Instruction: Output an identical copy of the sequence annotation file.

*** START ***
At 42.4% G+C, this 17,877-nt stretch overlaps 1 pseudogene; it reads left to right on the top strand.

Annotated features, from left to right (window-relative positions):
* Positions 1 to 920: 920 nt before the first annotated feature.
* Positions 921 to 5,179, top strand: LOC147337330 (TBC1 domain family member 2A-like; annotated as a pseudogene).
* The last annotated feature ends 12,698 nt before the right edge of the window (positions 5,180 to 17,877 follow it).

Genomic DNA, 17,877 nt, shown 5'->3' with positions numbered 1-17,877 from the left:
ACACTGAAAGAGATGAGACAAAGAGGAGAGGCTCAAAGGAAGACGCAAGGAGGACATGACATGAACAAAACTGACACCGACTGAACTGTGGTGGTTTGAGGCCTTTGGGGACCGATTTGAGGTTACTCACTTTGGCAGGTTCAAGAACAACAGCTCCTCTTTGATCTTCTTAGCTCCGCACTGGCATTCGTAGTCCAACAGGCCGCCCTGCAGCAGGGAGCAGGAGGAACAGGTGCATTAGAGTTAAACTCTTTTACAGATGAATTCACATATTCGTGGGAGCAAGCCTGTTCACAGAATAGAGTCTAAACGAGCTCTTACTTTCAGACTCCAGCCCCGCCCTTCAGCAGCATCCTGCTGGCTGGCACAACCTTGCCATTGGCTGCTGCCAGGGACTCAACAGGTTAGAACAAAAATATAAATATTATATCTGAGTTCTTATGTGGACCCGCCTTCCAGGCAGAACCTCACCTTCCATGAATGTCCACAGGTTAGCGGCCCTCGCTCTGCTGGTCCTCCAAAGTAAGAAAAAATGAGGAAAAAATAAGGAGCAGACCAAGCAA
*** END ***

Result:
At 42.4% G+C, this 17,877-nt stretch overlaps 1 pseudogene; it reads left to right on the top strand.

Annotated features, from left to right (window-relative positions):
* Positions 1 to 920: 920 nt before the first annotated feature.
* Positions 921 to 5,179, top strand: LOC147337330 (TBC1 domain family member 2A-like; annotated as a pseudogene).
* The last annotated feature ends 12,698 nt before the right edge of the window (positions 5,180 to 17,877 follow it).

Genomic DNA, 17,877 nt, shown 5'->3' with positions numbered 1-17,877 from the left:
ACACTGAAAGAGATGAGACAAAGAGGAGAGGCTCAAAGGAAGACGCAAGGAGGACATGACATGAACAAAACTGACACCGACTGAACTGTGGTGGTTTGAGGCCTTTGGGGACCGATTTGAGGTTACTCACTTTGGCAGGTTCAAGAACAACAGCTCCTCTTTGATCTTCTTAGCTCCGCACTGGCATTCGTAGTCCAACAGGCCGCCCTGCAGCAGGGAGCAGGAGGAACAGGTGCATTAGAGTTAAACTCTTTTACAGATGAATTCACATATTCGTGGGAGCAAGCCTGTTCACAGAATAGAGTCTAAACGAGCTCTTACTTTCAGACTCCAGCCCCGCCCTTCAGCAGCATCCTGCTGGCTGGCACAACCTTGCCATTGGCTGCTGCCAGGGACTCAACAGGTTAGAACAAAAATATAAATATTATATCTGAGTTCTTATGTGGACCCGCCTTCCAGGCAGAACCTCACCTTCCATGAATGTCCACAGGTTAGCGGCCCTCGCTCTGCTGGTCCTCCAAAGTAAGAAAAAATGAGGAAAAAATAAGGAGCAGACCAAGCAA